Qualcomm hyping previously announced chips that fit Apple’s mobile needs

UPDATE: Qualcomm at Mobile World Congress in Barcelona, Spain took the wraps off three next-generation modem chipsets, first to support 84MBps HSPA+ Release 10 and LTE-Advanced with carrier aggregation  technology.

Chipmaker Qualcomm today issued a press release highlighting a fifth iteration of its Gobi reference platform that had actually been introduced back in February 2011. That said, these chips include in a comprehensive support for TD-SCDMA, TD-LTE, LTE on FDD and TDD networks worldwide, in addition to embedded GPS capability.

Of course, the platform also supports the usual HSPA+ and EV-DO for backwards compatibility and (unlike current 6000 series chips) voice. Such a powerful combo in theory allows Gobi products to connect to the faster LTE network locally and stay connected to the Internet globally on 3G networks worldwide.

Now, Qualcomm noted in the release included after the break that both the MDM9615 and MDM9215 work with Windows 8 and Android devices plus x86 and Qualcomm’s own dual- and quad-core Snapdragon system-on-a-chip solutions. For all we know, this could be the chip inside the iPhone 5.  The yet-to-be-announced iPhone 5 running this new Gobi chip would theoretically enable Apple to tap a single hardware in targeting a variety of carriers that often use different and incompatible radio technologies.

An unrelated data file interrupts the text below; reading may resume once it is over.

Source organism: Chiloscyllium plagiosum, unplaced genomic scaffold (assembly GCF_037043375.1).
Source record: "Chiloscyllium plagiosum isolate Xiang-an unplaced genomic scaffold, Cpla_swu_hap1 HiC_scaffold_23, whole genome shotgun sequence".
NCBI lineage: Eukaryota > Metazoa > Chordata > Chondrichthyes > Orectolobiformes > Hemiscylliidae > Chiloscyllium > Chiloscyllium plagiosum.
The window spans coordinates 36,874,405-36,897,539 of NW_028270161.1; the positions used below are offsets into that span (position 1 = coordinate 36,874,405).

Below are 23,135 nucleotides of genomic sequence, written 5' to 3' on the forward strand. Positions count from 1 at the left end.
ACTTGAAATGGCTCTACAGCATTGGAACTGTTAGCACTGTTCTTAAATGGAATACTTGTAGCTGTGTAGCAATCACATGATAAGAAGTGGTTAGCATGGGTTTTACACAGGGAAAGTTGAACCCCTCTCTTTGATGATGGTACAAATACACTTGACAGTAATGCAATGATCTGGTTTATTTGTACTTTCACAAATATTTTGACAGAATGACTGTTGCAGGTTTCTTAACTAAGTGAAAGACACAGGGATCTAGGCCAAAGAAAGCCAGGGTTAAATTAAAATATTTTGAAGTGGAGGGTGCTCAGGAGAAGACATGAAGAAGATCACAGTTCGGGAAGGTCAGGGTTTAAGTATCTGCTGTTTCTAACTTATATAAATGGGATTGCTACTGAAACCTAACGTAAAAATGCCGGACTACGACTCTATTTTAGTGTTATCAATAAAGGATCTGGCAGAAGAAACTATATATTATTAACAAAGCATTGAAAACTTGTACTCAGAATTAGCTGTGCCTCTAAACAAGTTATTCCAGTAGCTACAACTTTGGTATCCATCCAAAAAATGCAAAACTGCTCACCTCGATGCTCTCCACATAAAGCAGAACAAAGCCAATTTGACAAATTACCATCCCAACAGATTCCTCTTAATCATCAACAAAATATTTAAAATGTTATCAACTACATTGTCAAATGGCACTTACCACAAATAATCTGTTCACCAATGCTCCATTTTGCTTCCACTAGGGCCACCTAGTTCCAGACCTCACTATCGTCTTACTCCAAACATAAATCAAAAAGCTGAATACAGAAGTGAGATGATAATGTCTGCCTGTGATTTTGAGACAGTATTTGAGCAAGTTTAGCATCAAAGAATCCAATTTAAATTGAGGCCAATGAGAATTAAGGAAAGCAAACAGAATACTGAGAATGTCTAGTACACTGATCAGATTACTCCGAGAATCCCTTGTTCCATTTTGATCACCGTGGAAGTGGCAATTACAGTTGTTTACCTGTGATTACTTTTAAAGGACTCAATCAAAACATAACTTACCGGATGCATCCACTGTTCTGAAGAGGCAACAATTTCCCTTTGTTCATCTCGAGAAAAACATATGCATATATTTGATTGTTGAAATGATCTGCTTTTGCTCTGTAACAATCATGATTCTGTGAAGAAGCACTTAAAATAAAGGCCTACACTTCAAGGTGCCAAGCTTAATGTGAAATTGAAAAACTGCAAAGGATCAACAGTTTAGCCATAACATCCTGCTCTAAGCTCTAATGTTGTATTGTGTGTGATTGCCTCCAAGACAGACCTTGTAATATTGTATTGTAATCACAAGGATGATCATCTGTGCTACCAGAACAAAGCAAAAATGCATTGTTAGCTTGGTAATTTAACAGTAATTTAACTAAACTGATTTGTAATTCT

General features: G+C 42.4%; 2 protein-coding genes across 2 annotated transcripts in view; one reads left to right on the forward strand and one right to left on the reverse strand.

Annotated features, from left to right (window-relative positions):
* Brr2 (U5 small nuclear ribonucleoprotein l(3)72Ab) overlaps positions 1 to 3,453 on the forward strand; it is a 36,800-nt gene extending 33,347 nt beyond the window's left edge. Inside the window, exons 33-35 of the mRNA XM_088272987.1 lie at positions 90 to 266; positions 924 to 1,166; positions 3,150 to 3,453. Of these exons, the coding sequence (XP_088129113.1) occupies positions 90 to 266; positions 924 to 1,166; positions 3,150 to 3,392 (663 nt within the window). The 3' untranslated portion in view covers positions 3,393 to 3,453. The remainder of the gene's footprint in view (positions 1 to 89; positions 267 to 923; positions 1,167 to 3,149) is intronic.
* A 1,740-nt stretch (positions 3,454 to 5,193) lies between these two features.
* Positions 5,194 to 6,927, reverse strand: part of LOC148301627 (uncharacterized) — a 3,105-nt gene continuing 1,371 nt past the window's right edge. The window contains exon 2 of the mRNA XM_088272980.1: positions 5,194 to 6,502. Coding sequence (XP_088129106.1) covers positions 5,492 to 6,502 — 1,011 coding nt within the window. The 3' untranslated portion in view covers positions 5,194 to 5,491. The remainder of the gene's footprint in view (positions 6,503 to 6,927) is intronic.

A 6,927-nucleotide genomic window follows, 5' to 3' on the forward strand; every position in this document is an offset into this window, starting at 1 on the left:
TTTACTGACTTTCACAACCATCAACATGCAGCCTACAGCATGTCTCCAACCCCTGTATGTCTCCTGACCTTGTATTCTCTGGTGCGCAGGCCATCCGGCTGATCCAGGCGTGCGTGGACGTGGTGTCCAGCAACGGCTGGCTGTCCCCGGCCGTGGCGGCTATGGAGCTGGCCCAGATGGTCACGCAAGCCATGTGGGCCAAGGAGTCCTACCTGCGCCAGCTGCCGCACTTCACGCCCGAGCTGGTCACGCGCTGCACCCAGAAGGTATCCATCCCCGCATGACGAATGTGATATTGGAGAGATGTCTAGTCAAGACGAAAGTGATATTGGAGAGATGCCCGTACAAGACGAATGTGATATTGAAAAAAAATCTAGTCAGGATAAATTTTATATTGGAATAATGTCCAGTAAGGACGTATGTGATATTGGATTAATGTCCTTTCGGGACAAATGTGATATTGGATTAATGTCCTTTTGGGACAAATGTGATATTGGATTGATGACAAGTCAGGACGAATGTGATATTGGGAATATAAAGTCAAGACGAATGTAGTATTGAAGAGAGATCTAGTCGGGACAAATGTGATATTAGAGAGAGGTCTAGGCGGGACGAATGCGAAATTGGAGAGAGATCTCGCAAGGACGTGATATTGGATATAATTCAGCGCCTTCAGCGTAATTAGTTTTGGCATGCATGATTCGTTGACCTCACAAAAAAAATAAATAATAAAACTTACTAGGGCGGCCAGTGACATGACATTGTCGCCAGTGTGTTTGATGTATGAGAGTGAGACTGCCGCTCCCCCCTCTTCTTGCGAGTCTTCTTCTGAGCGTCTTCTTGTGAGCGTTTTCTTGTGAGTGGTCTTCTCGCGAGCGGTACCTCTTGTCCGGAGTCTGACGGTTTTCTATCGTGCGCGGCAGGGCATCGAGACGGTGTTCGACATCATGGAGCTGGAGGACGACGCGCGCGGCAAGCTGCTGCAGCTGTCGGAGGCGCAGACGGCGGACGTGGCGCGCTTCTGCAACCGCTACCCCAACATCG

This includes the world’s biggest carrier China Mobile whose infrastructure revolves around TD-LTE radio technology. Put simply: These Gobi chips allow for true world-phone compatibility. It is worth noting that almost every 3G iOS device since the Verizon iPhone uses Qualcomm’s Gobi platform. The only exception is the AT&T iPad that still runs an older Infineon chip. Whichever way you look at it, one thing is certain: Apple will soon ship its first 4G LTE mobile device.

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Samsung requests Apple reveal terms of Qualcomm partnership, might reveal next LTE chips

Samsung made a formal request with the U.S. District Court in California for Apple to reveal the intricacies of its contract with wireless chipmaker Qualcomm, who currently supplies chips for the iPhone 4S, CDMA iPhone 4, and iPad 2. Qualcomm is currently in a cross licensing agreement with Samsung, bringing up the question of whether “Apple’s buying Qualcomm chips is as good as paying for the patents.” The documents could potentially reveal Apple’s plans to move to Qualcomm LTE chips in future iOS devices.

Specifically, Samsung defense lawyer Dylan Ruga wants to know if Apple is considered a “Qualcomm Customer,” a term that is “defined in certain licensing agreements between Samsung and Qualcomm.” The request was discovered in court documents by Korea Times and later confirmed by Samsung Electronics spokesperson Lim Yoon-jeong. Korea Times reported:

Samsung Electronics is alleging that Apple has infringed on Samsung-owned patents that relate to technology embodied in chipsets used in Apple’s iPhones and iPads. The documents are expected to determine whether Apple is in fact a direct customer of Qualcomm — and potentially immune from Samsung’s suits — or whether it purchased its chips through an intermediary.

Here is an excerpt from the document that has not been released by the courts: Read more